I’d like to institute a federal law that it is impossible for both Hagrid and Hurley (who sort of look like each other, now that I think of it) to ever cry ever for all time. Because I don’t know what it is about big burly men with manes of hair crying, but it sets me off. So please stop thanks a whole bunch.

It’s unfortunate for Ron and Harry that they never told Hagrid exactly what Aragog did to them in Chamber of Secrets because they’re now faced with a pretty difficult situation. Obviously, they want to support Hagrid, but Aragog did attempt to eat them. On top of that, security has never been more stringent at Hogwarts; surely, they’ll get in trouble for going. DECISIONS, DECISIONS.

But when Hermione makes an offhand comment about Harry’s continued failure at obtaining Slughorn’s memory, everything suddenly clicks.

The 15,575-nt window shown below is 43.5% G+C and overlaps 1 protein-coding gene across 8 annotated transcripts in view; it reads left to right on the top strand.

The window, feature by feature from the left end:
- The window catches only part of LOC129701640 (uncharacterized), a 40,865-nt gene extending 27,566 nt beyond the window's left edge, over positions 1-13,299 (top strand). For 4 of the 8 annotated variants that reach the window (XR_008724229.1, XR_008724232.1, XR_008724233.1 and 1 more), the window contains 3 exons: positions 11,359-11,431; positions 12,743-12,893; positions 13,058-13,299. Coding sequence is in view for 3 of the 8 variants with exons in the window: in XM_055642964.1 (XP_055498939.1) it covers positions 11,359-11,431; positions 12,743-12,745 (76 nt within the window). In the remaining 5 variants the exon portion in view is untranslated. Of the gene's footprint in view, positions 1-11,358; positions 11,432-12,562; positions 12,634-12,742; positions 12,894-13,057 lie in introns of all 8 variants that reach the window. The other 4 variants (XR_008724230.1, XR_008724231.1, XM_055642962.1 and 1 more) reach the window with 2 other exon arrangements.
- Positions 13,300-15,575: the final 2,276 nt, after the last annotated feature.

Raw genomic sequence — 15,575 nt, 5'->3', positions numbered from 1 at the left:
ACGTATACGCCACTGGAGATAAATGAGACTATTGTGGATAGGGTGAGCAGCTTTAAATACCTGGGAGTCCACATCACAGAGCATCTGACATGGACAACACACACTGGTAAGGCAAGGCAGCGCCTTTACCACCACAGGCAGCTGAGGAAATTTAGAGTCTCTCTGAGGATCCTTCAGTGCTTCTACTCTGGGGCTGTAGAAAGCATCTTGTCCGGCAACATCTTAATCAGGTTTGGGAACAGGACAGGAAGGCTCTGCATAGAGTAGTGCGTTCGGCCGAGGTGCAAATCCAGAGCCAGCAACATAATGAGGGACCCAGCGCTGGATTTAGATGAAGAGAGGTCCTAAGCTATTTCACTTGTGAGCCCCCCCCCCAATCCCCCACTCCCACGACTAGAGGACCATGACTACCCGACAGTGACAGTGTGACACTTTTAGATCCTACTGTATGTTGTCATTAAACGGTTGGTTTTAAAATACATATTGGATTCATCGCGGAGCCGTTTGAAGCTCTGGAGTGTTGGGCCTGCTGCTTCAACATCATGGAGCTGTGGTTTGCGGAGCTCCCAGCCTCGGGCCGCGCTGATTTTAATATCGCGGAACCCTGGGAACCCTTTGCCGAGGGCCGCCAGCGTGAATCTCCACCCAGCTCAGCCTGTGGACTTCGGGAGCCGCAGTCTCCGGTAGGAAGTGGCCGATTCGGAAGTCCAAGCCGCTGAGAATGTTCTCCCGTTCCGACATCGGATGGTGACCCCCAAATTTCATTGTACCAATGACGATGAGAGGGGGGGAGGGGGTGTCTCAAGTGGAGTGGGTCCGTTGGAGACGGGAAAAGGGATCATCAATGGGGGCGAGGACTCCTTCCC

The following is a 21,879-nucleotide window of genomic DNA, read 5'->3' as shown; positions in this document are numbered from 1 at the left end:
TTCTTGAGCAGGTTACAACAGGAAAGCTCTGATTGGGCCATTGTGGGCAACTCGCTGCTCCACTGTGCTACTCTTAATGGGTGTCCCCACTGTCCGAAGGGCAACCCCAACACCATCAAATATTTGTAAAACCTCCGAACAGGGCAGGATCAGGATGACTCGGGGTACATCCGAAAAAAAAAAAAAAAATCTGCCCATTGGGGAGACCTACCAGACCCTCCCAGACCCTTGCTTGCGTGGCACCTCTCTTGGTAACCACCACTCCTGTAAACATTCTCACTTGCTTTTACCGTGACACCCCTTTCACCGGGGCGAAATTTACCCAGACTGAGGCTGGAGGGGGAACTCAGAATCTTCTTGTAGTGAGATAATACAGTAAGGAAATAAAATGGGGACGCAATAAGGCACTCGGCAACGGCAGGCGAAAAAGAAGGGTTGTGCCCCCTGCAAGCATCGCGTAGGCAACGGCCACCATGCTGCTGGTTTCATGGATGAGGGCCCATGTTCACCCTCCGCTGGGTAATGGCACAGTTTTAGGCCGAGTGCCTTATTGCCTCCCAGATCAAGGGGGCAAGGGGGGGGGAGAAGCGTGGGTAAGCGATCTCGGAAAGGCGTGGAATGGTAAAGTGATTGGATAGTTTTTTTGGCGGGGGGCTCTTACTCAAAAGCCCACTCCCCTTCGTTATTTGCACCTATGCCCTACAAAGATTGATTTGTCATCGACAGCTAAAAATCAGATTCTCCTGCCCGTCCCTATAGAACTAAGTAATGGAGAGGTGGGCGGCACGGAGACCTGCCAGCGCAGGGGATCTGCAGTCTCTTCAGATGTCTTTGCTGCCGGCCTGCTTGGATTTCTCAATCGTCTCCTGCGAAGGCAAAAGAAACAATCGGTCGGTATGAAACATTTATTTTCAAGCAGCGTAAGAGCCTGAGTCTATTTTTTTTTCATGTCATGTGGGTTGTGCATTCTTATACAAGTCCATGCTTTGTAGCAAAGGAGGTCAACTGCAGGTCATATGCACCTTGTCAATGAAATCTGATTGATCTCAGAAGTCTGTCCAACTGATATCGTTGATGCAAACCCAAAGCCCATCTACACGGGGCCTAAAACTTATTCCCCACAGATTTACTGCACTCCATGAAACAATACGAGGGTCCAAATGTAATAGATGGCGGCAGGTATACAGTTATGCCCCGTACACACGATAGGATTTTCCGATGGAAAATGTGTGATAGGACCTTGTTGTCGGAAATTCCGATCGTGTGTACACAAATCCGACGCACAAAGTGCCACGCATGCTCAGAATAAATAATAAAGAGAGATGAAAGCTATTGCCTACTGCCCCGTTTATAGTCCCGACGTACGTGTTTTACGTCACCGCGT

• ”Look, Potions will be almost empty this afternoon, with us all off doing our tests….Try and soften Slughorn up a bit then!”

    “Fifty-seventh time lucky, you think?” said Harry bitterly.

    “Lucky,” said Ron suddenly. “Harry, that’s it—get lucky!”

    “What d’you mean?”

    “Use your lucky potion!”

    “Ron, that’s—that’s it!” said Hermione, sounding stunned. “Of course! Why didn’t I think of it?”

The better question is WHY DIDN’T I THINK OF THIS EITHER. Beyond wondering what Harry would eventually use that potion for (I honestly expected it wouldn’t happen until the next book, because Rowling is just the kind of author to do something like that).

This lead me to wonder: How on earth was she going to describe how it worked? Would lucky things just happen? Did Felix Felicis make you feel any different?

Harry agrees that if he can’t talk to Slughorn in Potions, he’ll take the potion that night and try again. While Ron and Hermione are off taking their Apparition tests, Harry is left to attend potions with only two other students: Draco Malfoy and Ernie Macmillian.

This stuck out to me as strange: